A landmark ruling by the Family Court of Australia has struck down a law requiring court authorisation in instances of trans young people seeking hormone treatment.

The historic decision in the Re Kelvin case is a major moment in the battle for transgender rights in Australia.

Young people seeking treatment for their gender dysphoria will now have access to oestrogen or testosterone treatment – also known as ‘Stage 2’ – for gender transition without the Family Court’s intervention.

The five judgments of the Full Court of the Family Court of Australia found in two separate judgements that Stage 2 treatment no longer requires court authorisation.

The Inner City Legal Centre’s Principal Solicitor Hilary Kincaid said the moment sends a clear and important message.

“Transgender young people are able to make this decision with their doctors and families, and not the courts,” she said.

“Going through the court process was extremely stressful for our son and had adverse effects to his mental wellbeing,” said Janet Grant, the mother of a transgender youth the ICLC also represented.

“Coming out as transgender at 15 is difficult enough without having to go to court to deem if you and your parents are competent enough to make such a deeply personal decision.

“Even the ‘opposing’ counsel and the judge apologised about having to subject our family to such a humiliating and unnecessary experience.”

The ICLC cautioned that though these processes are no longer necessary, unanswered questions still remain.

Though Re Kelvin may have softened the current law regarding applications made by parents, there needs to be further clarification on applications made by guardians and relatives.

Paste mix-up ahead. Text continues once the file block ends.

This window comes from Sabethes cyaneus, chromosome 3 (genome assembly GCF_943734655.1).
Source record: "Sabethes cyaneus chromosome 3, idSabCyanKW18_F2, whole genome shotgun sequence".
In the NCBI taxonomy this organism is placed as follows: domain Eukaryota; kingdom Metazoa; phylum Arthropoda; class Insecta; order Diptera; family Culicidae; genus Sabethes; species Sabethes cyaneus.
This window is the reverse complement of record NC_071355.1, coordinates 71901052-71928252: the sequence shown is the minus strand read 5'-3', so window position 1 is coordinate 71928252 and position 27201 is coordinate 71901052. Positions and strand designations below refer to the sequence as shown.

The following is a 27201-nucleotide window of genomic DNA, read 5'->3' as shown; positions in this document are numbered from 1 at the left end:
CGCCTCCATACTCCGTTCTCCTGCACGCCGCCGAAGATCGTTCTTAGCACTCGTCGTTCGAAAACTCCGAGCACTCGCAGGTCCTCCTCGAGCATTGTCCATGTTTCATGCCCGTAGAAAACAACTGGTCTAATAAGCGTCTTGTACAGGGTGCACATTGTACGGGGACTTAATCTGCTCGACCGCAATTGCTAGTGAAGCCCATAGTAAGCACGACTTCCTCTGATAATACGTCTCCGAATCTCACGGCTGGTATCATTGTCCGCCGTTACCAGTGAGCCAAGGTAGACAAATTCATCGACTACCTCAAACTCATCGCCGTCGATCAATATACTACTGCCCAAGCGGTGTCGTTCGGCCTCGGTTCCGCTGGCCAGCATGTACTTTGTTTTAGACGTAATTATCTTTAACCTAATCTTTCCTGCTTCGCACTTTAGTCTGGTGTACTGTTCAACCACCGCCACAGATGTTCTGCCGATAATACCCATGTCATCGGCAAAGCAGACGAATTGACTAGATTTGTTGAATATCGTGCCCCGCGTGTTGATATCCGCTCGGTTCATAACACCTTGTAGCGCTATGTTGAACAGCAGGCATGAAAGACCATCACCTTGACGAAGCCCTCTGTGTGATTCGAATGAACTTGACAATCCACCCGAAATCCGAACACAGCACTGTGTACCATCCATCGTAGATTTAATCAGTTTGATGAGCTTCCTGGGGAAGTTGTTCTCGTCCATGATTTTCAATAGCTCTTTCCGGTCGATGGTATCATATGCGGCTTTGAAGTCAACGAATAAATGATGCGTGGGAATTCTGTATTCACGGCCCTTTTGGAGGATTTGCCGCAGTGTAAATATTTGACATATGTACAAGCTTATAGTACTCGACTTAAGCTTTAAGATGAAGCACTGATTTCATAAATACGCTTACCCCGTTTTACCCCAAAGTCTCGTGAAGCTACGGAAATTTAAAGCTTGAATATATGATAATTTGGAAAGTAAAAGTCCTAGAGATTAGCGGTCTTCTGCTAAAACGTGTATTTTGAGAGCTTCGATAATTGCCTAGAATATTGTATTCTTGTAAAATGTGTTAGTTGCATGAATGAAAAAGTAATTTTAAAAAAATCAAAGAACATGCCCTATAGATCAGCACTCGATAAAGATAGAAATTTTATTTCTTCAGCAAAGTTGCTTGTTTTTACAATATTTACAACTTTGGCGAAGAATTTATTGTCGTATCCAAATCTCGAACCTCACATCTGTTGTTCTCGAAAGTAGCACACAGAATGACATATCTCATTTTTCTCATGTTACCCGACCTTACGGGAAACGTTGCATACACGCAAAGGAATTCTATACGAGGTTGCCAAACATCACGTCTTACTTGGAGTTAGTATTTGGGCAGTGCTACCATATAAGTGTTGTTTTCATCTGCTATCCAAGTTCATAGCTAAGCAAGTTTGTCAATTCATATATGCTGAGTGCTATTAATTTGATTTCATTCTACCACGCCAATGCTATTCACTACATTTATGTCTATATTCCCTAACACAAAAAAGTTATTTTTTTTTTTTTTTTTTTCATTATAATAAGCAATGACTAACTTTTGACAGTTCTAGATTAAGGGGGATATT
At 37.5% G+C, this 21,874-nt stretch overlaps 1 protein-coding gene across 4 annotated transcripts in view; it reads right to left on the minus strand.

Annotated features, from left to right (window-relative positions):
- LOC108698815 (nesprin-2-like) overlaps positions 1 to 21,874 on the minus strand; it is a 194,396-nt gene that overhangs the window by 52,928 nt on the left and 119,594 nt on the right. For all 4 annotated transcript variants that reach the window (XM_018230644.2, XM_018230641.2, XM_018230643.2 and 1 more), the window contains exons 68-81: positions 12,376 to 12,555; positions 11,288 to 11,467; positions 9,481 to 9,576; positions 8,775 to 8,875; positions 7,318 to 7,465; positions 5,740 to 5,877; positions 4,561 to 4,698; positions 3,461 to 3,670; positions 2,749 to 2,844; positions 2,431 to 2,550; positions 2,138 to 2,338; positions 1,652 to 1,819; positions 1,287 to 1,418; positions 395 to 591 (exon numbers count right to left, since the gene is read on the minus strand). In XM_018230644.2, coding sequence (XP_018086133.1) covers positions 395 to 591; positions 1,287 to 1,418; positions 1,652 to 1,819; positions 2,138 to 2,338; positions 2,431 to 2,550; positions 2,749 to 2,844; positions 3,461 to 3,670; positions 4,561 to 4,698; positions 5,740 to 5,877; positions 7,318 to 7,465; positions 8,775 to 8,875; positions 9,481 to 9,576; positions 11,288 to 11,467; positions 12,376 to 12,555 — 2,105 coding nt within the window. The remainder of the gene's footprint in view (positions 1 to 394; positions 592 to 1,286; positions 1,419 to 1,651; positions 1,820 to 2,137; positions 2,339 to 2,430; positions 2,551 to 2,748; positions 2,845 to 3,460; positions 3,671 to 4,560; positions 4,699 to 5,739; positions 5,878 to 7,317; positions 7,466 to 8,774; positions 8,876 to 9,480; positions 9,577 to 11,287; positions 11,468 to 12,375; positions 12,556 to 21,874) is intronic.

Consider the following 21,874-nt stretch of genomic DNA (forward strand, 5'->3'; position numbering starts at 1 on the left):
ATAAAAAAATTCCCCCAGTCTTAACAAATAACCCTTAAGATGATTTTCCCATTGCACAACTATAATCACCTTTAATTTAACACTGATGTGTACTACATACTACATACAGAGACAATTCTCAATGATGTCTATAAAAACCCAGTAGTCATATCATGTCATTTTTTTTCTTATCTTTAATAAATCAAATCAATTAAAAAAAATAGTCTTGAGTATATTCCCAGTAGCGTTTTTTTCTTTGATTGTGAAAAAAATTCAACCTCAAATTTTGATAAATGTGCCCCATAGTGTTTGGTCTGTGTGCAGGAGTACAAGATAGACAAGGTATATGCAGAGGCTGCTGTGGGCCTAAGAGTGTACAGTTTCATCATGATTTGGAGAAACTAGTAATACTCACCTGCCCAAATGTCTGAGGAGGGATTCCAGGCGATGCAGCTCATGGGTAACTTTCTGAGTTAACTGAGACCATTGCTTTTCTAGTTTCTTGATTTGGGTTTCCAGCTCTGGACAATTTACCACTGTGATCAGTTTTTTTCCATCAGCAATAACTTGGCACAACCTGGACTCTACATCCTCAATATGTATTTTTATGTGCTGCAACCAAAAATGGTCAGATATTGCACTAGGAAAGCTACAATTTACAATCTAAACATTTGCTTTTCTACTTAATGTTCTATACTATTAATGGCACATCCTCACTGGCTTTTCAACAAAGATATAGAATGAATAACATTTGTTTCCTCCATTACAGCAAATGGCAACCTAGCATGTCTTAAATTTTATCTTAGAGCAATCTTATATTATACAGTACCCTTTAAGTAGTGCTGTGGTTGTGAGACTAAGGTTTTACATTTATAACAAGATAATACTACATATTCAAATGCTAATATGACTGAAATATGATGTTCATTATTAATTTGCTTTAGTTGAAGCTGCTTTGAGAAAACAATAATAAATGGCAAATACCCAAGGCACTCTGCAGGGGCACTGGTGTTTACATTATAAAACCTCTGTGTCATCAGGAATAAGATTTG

The Human Rights Law Centre also argued in the case, and called the ruling a historic win for young trans people.

“This will make a profound difference to the lives of many young trans people who will now be relieved of the burden of a costly and unnecessary court process in order to access hormone treatment that supports them to be who they are.

“Doctors and parents are able make decisions about every other kind of medical treatment for young people – including ethically complex decisions that weigh up risks and the consequences of not undergoing treatment – and gender dysphoria should be no different,” said HRLC Director of Advocacy Anna Brown.

Victoria’s Young Australia of the Year Georgie Stone, who has long advocated for the change, tweeted out her joy at the decision. Stone was the youngest person to ever be granted access to hormone blockers via the Family Court.

“We’ve done it!” she said.

“Thank you to the Family Court for making the right decision. You have just changed the lives of hundreds of trans teens, for the better,” she said.

The decision departs from that of another case, Re Jamie, in which Stone unsuccessfully challenged the court’s role, and follows extensive criticism from medical and legal experts as well as trans rights advocates.

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